When we first architected Enterprise Terminal Services performance wasn’t at the top of our priority list. Actually one our goals was to get rid of the requirement of our software to run Terminal Services in a distributed environment. It sucks to have to pay MS license fees twice. Once for the Windows CAL and then for the TS CAL. I spent a lot of time researching a distributed framework to build Enterprise on. Luckily I was fortunate to see Rocky Lhotka at a local event and heard about his CSLA framework. It fulfilled all our requirements and after reading his book I was sold. Fast forward a few years and we have a desktop client that can run locally and talk to a remote data store using not much more bandwidth than a similar browser application. Plus we get the benefit of a full trust application on the computer. So yes, we have a distributed application that run across the Internet with pretty good speed and we find ourselves still needing Terminal Services sometimes. The one factor I didn’t account for, and shame on me for being in this industry over 15 years and not seeing it, is companies like to run really old hardware.
We designed Enterprise using the latest and greatest from Microsoft. Sometimes called the bleeding edge of technology. Now for developers that is great because you get to learn about stuff before it gets mainstream and old school. The problem is that our new fangled WPF UI application has some moderately hefty hardware requirements. Of course as time goes on we have Moore’s Law and business equipment upgrade cycles. Sometimes though they don’t kick in soon enough for our liking. Companies run Terminal Services to get a few more years out of their user’s desktop or the user doesn’t even have a full desktop and runs a WinTerm. Each company has their agenda and we as a company have to adapt our software to run in our market space. As Enterprise rolled out the door and into customers hands we began to learn that users sometimes didn’t have the horsepower to Enterprise and all the WPF goodness we put into it. Now I am not saying you need $5,000 gaming machine to get decent performance but something with moderately reasonable specs. In today’s hardware spending $400 at Best Buy will get you a machine that will run Enterprise pretty well. But when you’re dealing with a company that hasn’t upgraded their user machines in the last 5 to 6 years you might as well try to be running Enterprise on an Intel 486. So we have come full circle and have to deal with Terminal Services again.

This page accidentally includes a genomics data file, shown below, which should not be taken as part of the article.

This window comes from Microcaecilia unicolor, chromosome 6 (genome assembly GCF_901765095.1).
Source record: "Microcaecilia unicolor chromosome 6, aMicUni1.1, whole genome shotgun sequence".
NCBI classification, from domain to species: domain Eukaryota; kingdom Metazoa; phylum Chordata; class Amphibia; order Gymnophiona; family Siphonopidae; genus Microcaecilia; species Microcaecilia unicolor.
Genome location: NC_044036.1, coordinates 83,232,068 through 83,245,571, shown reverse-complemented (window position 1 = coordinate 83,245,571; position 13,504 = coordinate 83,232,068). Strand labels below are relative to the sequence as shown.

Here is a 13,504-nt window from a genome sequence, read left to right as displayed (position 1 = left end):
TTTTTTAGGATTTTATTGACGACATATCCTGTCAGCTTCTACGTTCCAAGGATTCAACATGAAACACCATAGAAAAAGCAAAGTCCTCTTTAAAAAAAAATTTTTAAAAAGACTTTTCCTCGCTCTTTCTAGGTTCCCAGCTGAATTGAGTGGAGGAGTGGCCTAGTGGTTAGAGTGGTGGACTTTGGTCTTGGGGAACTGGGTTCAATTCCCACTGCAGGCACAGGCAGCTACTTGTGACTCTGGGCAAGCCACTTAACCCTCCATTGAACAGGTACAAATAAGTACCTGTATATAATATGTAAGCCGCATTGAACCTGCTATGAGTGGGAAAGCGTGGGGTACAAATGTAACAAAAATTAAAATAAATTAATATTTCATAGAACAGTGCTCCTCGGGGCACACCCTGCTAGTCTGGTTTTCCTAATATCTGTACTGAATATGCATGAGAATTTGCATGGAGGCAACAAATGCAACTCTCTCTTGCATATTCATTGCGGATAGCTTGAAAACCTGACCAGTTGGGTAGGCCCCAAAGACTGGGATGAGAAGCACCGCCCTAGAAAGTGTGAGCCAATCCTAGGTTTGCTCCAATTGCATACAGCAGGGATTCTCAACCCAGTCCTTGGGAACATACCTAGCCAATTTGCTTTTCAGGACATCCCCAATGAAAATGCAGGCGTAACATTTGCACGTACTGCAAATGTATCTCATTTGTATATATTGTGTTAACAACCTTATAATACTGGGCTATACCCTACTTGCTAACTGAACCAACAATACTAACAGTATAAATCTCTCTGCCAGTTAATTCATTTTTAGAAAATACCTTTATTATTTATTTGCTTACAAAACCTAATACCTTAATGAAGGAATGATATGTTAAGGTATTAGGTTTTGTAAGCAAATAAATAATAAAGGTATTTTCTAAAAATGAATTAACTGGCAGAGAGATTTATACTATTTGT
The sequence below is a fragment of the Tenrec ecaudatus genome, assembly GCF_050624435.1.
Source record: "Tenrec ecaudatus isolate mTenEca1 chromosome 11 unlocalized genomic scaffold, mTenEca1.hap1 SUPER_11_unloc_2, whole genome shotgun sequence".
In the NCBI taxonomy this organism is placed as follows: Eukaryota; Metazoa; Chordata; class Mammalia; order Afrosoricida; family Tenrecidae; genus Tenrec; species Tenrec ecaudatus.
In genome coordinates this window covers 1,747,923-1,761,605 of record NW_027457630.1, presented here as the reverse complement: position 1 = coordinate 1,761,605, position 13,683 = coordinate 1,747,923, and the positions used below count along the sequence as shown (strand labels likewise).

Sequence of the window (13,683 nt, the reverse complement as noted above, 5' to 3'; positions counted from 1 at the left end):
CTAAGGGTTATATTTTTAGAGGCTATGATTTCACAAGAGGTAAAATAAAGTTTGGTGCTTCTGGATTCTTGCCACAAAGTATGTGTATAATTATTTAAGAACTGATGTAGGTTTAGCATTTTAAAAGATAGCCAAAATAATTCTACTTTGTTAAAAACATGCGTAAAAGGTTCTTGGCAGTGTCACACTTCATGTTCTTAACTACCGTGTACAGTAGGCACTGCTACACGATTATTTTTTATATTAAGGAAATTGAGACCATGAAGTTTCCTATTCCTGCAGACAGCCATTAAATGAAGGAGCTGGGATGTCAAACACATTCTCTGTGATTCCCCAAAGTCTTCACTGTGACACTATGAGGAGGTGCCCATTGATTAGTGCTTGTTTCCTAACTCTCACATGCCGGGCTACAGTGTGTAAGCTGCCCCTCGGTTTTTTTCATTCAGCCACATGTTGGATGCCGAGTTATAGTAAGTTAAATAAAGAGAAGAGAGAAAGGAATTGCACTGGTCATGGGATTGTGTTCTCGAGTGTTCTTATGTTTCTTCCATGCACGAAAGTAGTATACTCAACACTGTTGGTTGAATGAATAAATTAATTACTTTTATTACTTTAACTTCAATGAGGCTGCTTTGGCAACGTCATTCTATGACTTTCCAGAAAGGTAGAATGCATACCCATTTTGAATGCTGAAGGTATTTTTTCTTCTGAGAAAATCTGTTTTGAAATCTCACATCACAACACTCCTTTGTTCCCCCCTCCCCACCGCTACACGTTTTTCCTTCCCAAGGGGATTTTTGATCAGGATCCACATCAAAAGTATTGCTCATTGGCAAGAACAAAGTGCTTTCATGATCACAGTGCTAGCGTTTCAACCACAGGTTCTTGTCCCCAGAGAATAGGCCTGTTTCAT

Late last year Aaron was tasked with redesigning our UI and take Terminal Services into account. This meant detecting when we’re running on Terminal Services and removing all our transitions. Transitions are a bad thing when it comes to Terminal Services because as we fade and side UI elements around Terminal Services needs to repaint the screen on the client end. You then end up with screen tearing and horrible lag because Terminal Services is try to catch up as you slid that panel neatly out of the way. By getting rid of all the WPF eye candy we end up with a snappy UI. We did all this work and were proud of ourselves until about month ago. Enterprise was being installed at a customer that was self-hosted and running Terminal Services. At the time we thought no big deal because we knew we had Enterprise tuned for Terminal Services sessions. What we didn’t anticipate was their Terminal Services hardware adequate.